Nikon’s expected loss is monumental. It’s the biggest loss in a single year for the company and the biggest loss I can recall for any business in the imaging segment. This loss is larger than the value of the bailout that Sony provided Olympus, and is a greater loss than Canon is anticipated to make as profit in the same period (as reported, Canon anticipates approximately a $616 million profit for the fiscal year ending 2021).
It gets even worse if you consider that Nikon is a much smaller company than Olympus.
Olympus’s current market cap is $26.34 billion, and was about 8 billion in 2013. Nikon’s current market cap is about $2.9 billion. While this comparison isn’t entirely fair as it compares Nikon’s rather lean, focused business to Olympus’s much larger and more diversified business, it is worth noting that Sony did not just bail out Olympus Imaging with that $650 million: it bailed out the entire company.
I am clearly not trying to downplay this: this is really, really bad. But still, I don’t think Nikon is going to die off, and I also don’t believe that the company is even going to attempt to sell itself as Olympus did with its Imaging Division quite yet.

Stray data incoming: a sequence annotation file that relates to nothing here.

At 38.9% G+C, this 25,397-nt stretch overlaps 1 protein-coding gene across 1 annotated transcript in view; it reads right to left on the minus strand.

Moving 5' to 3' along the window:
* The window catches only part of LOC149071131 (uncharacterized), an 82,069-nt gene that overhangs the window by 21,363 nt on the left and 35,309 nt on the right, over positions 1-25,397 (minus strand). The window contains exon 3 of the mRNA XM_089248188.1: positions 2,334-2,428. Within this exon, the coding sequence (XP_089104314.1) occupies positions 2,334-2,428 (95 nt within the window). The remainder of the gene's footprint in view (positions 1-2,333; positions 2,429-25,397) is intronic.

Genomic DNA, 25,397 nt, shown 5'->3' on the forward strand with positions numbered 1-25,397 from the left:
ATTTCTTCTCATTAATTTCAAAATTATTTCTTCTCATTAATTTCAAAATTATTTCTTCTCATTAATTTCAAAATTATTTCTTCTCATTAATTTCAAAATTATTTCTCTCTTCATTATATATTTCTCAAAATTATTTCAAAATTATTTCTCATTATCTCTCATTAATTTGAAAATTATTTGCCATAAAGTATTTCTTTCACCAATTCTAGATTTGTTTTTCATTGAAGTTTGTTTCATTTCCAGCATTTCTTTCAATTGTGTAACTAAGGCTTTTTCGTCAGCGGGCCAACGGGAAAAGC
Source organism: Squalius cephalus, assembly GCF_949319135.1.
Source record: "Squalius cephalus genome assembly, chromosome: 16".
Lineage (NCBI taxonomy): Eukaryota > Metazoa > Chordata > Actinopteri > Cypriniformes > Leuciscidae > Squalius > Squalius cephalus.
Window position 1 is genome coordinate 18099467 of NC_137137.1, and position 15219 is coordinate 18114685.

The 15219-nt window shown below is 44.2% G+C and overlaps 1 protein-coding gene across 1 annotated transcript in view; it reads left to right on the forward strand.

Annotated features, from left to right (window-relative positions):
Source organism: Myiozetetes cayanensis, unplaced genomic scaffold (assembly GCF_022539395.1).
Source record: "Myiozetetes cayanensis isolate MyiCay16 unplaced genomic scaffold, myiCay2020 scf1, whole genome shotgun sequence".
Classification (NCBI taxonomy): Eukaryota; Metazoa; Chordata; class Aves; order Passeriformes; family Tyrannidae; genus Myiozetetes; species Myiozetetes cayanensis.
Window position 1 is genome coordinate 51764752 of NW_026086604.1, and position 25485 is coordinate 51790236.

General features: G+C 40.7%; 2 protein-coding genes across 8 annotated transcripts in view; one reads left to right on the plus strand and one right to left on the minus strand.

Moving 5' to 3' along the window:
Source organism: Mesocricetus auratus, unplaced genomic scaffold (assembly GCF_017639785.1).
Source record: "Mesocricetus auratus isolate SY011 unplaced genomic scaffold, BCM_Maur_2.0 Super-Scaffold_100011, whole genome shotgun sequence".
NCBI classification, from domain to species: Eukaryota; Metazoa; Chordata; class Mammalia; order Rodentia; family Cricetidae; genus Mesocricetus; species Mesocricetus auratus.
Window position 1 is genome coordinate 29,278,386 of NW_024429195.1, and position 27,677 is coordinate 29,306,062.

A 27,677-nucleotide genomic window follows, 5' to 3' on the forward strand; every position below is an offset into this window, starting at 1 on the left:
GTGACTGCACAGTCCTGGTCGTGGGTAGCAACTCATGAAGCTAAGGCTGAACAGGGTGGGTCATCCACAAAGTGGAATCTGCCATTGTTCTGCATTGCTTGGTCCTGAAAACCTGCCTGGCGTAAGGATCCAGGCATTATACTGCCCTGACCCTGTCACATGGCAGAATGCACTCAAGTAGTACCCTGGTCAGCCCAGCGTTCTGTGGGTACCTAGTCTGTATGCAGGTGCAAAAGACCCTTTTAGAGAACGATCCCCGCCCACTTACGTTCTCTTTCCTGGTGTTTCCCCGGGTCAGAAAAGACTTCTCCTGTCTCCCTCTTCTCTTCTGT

Japanese Business Strategy
Japanese businesses work differently than Western businesses. In addition to being a member of Mitsubishi’s keiretsu, Nikon is unlikely to be ignored by Canon, Sony, or Panasonic who I believe will not let Nikon fail. Let’s start with that first bit.
What is a keiretsu? It’s a Japanese style of business investment group. There are two types: Vertical and Horizontal. In this particular case, is a Horizontal keiretsu which means that it is managed by a bank; in this specific case that would be The Bank of Tokyo-Mitsubishi. Does this mean Mitsubishi owns Nikon? Not exactly. As explained by Investopedia:
Their purpose is strictly distribution of goods around the world. They may seek new markets for keiretsu companies, help incorporate keiretsu companies in other nations, and sign contracts with other companies around the world to supply commodities used in Japanese industry.
Still confused? This section from a Smithsonian article goes a bit deeper: